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A Tale of Two Cities

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“And whose fault was that?” “And whose fault was that?”
“Upon my soul, I am not sure that it was not yours. You were always driving and riving and shouldering and passing, to that restless degree that I had no chance for my life but in rust and repose. It’s a gloomy thing, however, to talk about one’s own past, with the day breaking. Turn me in some other direction before I go.” “On my life, I’m not sure that it wasn’t your fault. You were always pushing and shoving and striving ahead. I had no chance but to sit back and waste away. It’s depressing, though, to talk about the past at the beginning of a new day. Change the subject for me before I leave.”
“Well then! Pledge me to the pretty witness,” said Stryver, holding up his glass. “Are you turned in a pleasant direction?” “Well then! Let’s talk about that pretty witness,” said Stryver, holding his glass. “Is that a more pleasant topic?”
Apparently not, for he became gloomy again. Apparently it wasn’t, for he got depressed again.
“Pretty witness,” he muttered, looking down into his glass. “I have had enough of witnesses to-day and to-night; who’s your pretty witness?” “Pretty witness,” muttered Carton, staring into his glass. “I’ve had enough of witnesses today and tonight. Which pretty witness are you talking about?”
“The picturesque doctor’s daughter, Miss Manette.” “Miss Manette, the doctor’s beautiful daughter.”
“SHE pretty?” “She? Pretty?” said Carton.
“Is she not?” “Isn’t she?”
“No.” “No.”
“Why, man alive, she was the admiration of the whole Court!” “Why, everyone in the courtroom was admiring her!”
“Rot the admiration of the whole Court! Who made the Old Bailey a judge of beauty? She was a golden-haired doll!” “Who cares? Who made the Old Bailey a judge of beauty? She looked like a blond doll.”
“Do you know, Sydney,” said Mr. Stryver, looking at him with sharp eyes, and slowly drawing a hand across his florid face: “do you know, I rather thought, at the time, that you sympathised with the golden-haired doll, and were quick to see what happened to the golden-haired doll?” “Do you know, Sydney,” said Mr. Stryver, looking at him intently and wiping his face with his hand. “You know, during the trial I thought you sympathized with the blond doll, and were interested to see what happened to that blond doll.”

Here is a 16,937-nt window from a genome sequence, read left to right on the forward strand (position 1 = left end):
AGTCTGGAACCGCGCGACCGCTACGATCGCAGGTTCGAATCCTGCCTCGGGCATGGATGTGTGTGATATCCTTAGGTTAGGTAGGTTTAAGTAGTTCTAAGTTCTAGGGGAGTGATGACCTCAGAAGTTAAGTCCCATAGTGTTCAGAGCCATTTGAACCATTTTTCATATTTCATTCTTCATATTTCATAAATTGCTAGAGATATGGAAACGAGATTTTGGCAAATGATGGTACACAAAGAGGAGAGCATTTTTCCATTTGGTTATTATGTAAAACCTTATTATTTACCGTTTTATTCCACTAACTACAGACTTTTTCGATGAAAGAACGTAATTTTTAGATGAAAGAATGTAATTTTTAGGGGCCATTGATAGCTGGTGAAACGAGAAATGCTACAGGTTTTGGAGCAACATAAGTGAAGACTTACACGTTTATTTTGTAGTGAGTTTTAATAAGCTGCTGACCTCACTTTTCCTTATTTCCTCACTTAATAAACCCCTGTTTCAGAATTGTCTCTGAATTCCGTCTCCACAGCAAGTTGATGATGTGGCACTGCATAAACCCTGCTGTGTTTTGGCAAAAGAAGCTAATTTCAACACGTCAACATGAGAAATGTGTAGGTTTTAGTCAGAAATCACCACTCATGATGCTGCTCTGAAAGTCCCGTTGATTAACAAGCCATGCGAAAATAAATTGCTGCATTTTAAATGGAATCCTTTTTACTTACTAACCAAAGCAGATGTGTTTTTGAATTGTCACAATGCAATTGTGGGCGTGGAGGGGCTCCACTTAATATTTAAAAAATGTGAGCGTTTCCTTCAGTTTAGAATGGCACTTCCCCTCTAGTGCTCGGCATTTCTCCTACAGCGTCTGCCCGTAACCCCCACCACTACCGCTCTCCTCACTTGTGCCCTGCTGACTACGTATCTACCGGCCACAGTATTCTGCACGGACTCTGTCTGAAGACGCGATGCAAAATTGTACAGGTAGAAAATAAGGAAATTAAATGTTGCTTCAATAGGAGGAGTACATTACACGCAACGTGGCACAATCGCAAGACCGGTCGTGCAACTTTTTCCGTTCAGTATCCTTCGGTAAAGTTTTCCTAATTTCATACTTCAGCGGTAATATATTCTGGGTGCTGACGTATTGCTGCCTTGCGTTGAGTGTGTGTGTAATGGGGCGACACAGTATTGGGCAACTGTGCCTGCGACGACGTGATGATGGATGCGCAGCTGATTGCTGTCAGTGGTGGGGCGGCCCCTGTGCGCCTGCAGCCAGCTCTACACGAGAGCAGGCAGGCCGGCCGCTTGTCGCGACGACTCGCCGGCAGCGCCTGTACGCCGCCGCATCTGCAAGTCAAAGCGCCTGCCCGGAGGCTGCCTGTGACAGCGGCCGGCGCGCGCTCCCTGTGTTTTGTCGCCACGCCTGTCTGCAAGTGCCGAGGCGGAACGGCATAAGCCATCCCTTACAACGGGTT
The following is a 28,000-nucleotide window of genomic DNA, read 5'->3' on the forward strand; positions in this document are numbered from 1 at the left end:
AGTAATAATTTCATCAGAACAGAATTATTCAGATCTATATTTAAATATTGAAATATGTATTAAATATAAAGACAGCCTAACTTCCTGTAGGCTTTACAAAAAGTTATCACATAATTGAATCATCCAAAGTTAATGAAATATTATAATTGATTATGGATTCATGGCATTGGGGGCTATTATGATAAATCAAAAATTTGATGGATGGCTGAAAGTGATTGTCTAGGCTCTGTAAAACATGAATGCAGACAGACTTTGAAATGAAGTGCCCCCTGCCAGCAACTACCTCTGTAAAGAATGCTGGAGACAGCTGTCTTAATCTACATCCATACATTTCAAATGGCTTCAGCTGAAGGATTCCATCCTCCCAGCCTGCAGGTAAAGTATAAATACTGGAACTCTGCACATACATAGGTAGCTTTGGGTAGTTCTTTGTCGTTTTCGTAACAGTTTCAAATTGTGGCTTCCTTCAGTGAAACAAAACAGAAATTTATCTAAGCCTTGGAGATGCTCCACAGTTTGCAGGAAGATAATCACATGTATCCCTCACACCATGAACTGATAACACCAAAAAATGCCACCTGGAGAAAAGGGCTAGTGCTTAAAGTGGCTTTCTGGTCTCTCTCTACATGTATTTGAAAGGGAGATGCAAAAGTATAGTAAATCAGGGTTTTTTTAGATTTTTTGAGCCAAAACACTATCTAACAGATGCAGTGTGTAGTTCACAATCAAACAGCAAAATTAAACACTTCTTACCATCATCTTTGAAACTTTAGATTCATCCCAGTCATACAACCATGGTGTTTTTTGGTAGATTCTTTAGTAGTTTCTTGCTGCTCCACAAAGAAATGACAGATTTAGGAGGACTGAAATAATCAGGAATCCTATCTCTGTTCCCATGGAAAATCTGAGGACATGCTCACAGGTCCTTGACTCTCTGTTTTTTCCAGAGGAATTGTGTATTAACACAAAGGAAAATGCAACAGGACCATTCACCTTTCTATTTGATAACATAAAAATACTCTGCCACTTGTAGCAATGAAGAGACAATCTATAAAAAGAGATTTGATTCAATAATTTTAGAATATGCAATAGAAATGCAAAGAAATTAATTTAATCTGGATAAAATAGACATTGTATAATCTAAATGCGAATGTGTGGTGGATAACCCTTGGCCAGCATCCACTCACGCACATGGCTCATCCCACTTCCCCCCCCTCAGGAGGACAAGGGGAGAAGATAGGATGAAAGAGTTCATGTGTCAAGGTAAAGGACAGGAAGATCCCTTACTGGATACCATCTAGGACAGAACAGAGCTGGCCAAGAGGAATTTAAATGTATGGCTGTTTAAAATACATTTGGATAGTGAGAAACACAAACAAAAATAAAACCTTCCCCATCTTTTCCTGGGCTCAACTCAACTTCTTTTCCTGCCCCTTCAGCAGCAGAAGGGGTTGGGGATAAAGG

“Quick to see what happened! If a girl, doll or no doll, swoons within a yard or two of a man’s nose, he can see it without a perspective-glass. I pledge you, but I deny the beauty. And now I’ll have no more drink; I’ll get to bed.” “Interested to see what happened to her? A man can tell if a girl is about to faint right in front of his face. I agree to that, but I deny that she’s beautiful. I’m done drinking. I’m going to bed.”
When his host followed him out on the staircase with a candle, to light him down the stairs, the day was coldly looking in through its grimy windows. When he got out of the house, the air was cold and sad, the dull sky overcast, the river dark and dim, the whole scene like a lifeless desert. And wreaths of dust were spinning round and round before the morning blast, as if the desert-sand had risen far away, and the first spray of it in its advance had begun to overwhelm the city. Mr. Stryver followed Mr. Carton with a candle to show him the way down the stairs. The day looked cold through the grimy windows. When he left the house, it was cold and sad outside. The sky was gray and overcast. The river was dark. The whole scene looked like a lifeless desert. Clouds of dust were blowing around in the morning wind, as if the desert sand had risen far away and was about to cover London.
Waste forces within him, and a desert all around, this man stood still on his way across a silent terrace, and saw for a moment, lying in the wilderness before him, a mirage of honourable ambition, self-denial, and perseverance. In the fair city of this vision, there were airy galleries from which the loves and graces looked upon him, gardens in which the fruits of life hung ripening, waters of Hope that sparkled in his sight. A moment, and it was gone. Climbing to a high chamber in a well of houses, he threw himself down in his clothes on a neglected bed, and its pillow was wet with wasted tears. Feeling empty, with this desert all around, Mr. Carton stopped as he crossed an empty terrace and stood still. For a moment he imagined a life filled with honor, ambition, sacrifice, and hard work. It was a life filled with hope and possibility. The fantasy lasted only a moment, and then it was gone. He climbed to his room high up in a group of houses. He threw himself down on his unmade bed still wearing his clothes, his pillow wet with tears cried for his wasted life.
Sadly, sadly, the sun rose; it rose upon no sadder sight than the man of good abilities and good emotions, incapable of their directed exercise, incapable of his own help and his own happiness, sensible of the blight on him, and resigning himself to let it eat him away. Sadly, sadly, the sun rose. There wasn’t a sadder sight that morning than Mr. Carton, a good man with good skills who was unable to put them to good use. He was unable to help himself or to make himself happy. He was aware of his troubles but had resigned himself to them.

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